Lovage is an ancient herb steeped in history with a misnomer of a name that links it to its aphrodisiac powers. People have been harvesting lovage for centuries for not only culinary but medicinal uses. If you’re interested in picking lovage plants, read on to find out how to harvest and when to pick lovage leaves.
Lovage Herb Harvest Information
Lovage, sometimes referred to as “love parsley,” is indeed a member of the parsley family. The amorous nomenclature is in reference to its use as a love potion; in fact, the emperor Charlemagne decreed that lovage should be grown in all his gardens. That hopeless romantic!
The name ‘lovage’ is actually an alteration of its genus name Levisticum, which refers to the plant’s Ligurian origins. Lovage, like many other ancient herbs, hails from the Mediterranean.
Lovage has a myriad of uses. Chewing the leaves was said to sweeten the breath and American colonists chewed the roots much as we chew gum. It has been used to clear up rashes and infused into the bath to add fragrance. Medieval women wore bunches of lovage around their necks to ward off the unpleasant odors of the time.
With a flavor described as a combination of celery and parsley, lovage perks up the flavor of otherwise bland foods such as potatoes. A trace amount added to salads perks them up, as does lovage added to soups, vegetables or fish. The addition of lovage also reduces the need for salt.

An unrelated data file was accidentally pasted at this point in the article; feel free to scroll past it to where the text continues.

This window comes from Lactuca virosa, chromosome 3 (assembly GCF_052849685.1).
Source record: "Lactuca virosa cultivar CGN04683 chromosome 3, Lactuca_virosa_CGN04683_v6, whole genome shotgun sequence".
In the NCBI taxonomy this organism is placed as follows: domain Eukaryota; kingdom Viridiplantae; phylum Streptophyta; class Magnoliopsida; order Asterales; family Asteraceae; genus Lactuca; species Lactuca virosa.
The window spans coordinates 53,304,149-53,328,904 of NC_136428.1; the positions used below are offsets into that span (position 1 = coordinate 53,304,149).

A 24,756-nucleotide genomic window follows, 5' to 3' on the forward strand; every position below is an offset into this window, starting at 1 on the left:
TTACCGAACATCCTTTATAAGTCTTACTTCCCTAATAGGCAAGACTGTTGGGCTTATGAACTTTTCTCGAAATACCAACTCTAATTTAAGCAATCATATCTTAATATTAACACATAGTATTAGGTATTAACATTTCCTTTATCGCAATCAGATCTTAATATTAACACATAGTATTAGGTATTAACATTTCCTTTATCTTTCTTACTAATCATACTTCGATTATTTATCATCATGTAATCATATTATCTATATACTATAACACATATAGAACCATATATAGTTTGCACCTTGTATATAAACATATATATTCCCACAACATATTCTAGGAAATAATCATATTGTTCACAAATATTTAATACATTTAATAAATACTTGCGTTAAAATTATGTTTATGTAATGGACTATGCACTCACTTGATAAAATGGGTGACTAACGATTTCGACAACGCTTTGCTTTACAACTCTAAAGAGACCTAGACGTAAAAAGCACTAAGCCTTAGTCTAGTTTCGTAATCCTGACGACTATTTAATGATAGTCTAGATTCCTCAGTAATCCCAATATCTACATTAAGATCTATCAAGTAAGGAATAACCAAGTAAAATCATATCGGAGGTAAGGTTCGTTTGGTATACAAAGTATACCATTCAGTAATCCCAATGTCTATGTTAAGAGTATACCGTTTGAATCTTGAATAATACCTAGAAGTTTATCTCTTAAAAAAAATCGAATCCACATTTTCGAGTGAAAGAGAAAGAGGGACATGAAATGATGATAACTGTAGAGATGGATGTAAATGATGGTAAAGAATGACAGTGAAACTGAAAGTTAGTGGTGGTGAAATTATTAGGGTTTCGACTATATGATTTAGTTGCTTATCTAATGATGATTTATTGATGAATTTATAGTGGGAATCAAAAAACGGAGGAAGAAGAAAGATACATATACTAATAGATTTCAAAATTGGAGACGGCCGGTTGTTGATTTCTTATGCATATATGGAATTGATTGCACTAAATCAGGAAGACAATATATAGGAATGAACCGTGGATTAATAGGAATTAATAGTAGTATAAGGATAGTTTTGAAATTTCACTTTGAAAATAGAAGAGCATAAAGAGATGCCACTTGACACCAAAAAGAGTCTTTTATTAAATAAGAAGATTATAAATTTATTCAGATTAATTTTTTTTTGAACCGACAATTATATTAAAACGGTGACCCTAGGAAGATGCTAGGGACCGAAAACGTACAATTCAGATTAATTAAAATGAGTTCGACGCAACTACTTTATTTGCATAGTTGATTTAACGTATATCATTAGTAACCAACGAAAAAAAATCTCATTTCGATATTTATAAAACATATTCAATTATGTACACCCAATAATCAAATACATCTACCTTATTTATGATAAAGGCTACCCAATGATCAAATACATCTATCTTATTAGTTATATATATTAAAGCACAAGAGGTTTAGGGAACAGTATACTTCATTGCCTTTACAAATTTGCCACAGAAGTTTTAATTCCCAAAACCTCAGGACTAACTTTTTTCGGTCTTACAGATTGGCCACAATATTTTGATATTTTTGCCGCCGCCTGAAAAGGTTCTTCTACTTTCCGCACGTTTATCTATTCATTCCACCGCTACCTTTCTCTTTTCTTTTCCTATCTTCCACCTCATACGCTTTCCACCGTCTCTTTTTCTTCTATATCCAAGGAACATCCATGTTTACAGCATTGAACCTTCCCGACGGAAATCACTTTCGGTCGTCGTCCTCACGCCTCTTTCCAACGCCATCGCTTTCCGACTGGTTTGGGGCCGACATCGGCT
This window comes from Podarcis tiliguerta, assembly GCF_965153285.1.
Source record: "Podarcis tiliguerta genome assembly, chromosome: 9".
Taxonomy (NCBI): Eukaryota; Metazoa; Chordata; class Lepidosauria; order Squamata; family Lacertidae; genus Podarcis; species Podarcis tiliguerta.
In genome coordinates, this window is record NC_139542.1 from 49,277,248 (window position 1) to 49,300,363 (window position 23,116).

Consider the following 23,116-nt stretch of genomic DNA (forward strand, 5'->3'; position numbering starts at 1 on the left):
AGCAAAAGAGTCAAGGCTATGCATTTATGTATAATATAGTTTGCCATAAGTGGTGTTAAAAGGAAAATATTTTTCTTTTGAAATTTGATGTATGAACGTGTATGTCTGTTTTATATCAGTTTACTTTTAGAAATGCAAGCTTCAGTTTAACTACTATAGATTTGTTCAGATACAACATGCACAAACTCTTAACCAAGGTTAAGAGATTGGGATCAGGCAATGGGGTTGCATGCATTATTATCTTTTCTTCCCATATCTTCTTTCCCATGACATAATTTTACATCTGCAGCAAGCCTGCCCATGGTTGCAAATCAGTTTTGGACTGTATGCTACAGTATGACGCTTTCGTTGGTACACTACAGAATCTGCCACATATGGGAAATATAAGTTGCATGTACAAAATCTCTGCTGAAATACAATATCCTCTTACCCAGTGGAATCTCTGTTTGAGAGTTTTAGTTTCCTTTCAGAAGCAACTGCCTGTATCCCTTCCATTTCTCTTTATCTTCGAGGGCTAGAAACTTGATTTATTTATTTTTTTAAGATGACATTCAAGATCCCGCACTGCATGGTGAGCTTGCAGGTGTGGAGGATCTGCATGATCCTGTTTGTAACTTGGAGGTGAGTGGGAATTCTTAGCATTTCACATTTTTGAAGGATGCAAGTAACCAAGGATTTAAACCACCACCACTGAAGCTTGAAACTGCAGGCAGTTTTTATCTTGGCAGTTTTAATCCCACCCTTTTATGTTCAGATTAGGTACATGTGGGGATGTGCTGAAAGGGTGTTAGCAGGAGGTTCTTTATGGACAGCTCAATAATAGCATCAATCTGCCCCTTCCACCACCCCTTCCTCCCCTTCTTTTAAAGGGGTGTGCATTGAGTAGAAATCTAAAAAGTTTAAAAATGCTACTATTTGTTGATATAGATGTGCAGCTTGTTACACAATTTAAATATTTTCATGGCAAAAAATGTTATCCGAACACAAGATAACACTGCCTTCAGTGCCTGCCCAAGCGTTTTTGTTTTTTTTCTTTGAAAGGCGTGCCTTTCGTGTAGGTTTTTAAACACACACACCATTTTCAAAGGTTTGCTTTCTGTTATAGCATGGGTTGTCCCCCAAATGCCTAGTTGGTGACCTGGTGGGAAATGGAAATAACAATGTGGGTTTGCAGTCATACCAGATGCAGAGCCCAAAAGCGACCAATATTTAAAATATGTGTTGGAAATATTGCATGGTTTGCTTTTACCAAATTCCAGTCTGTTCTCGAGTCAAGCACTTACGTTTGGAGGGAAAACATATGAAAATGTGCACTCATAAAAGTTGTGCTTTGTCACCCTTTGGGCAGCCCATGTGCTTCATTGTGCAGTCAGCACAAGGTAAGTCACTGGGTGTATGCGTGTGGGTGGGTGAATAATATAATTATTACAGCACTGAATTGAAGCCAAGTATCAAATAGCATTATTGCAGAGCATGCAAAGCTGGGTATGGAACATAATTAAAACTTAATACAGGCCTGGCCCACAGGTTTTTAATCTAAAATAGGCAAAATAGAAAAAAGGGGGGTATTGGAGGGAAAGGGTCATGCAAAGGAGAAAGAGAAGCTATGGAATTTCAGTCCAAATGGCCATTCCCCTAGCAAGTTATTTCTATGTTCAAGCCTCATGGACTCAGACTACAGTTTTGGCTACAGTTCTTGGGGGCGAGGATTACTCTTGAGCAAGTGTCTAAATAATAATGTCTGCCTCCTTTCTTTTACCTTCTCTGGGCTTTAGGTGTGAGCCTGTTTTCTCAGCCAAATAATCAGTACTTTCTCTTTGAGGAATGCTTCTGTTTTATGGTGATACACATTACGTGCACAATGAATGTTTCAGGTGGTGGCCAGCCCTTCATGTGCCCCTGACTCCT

When to Pick Lovage Leaves
Although lovage doesn’t get included in Simon and Garfunkel’s herb garden of parsley, sage, rosemary and thyme, it certainly has its place in history. This hardy, vigorous perennial can be used in many ways and the entirety of the plant is edible, although the leaves are of primary use.
This hardy perennial can grow up to 6 feet (about 2 m.) in height and is adorned with large dark green leaves that resemble those of celery. In the summer, the herb blooms with large, flat yellow flowers. Harvest lovage herb after the first growing season.
How to Harvest Lovage
As mentioned, you may begin picking lovage after its first growing season. It is best harvested in the morning when its essential oils are at their peak. Don’t begin harvesting lovage until after the dew has dried and then do not wash the leaves or those essential, aromatic oils will be lost.
Lovage can be used fresh or stored frozen in sealed bags or dried. To dry lovage, tie cuttings in small bunches and hang them upside down in a dark, well aerated room. Store dried herbs in a sealed glass jar in a cool, dark area. Use dried lovage within a year.